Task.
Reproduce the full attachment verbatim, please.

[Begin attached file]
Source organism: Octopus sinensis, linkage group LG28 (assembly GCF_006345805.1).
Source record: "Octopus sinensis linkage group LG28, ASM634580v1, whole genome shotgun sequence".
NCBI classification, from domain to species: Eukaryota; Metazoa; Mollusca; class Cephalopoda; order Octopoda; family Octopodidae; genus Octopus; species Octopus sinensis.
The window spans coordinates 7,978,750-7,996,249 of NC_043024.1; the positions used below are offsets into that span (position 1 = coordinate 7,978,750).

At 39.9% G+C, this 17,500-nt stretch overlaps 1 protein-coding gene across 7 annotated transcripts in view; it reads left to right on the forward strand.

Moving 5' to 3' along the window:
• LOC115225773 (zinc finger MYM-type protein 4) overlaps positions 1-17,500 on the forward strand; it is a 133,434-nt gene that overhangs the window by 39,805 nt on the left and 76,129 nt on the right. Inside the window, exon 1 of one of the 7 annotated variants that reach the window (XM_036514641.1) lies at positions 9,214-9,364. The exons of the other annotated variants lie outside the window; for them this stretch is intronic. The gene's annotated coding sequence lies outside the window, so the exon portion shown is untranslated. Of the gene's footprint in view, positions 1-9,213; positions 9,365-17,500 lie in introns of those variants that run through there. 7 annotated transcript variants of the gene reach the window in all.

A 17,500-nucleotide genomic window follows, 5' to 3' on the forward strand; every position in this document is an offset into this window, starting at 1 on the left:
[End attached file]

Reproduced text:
Source organism: Octopus sinensis, linkage group LG28 (assembly GCF_006345805.1).
Source record: "Octopus sinensis linkage group LG28, ASM634580v1, whole genome shotgun sequence".
NCBI classification, from domain to species: Eukaryota; Metazoa; Mollusca; class Cephalopoda; order Octopoda; family Octopodidae; genus Octopus; species Octopus sinensis.
The window spans coordinates 7,978,750-7,996,249 of NC_043024.1; the positions used below are offsets into that span (position 1 = coordinate 7,978,750).

At 39.9% G+C, this 17,500-nt stretch overlaps 1 protein-coding gene across 7 annotated transcripts in view; it reads left to right on the forward strand.

Moving 5' to 3' along the window:
• LOC115225773 (zinc finger MYM-type protein 4) overlaps positions 1-17,500 on the forward strand; it is a 133,434-nt gene that overhangs the window by 39,805 nt on the left and 76,129 nt on the right. Inside the window, exon 1 of one of the 7 annotated variants that reach the window (XM_036514641.1) lies at positions 9,214-9,364. The exons of the other annotated variants lie outside the window; for them this stretch is intronic. The gene's annotated coding sequence lies outside the window, so the exon portion shown is untranslated. Of the gene's footprint in view, positions 1-9,213; positions 9,365-17,500 lie in introns of those variants that run through there. 7 annotated transcript variants of the gene reach the window in all.

A 17,500-nucleotide genomic window follows, 5' to 3' on the forward strand; every position in this document is an offset into this window, starting at 1 on the left: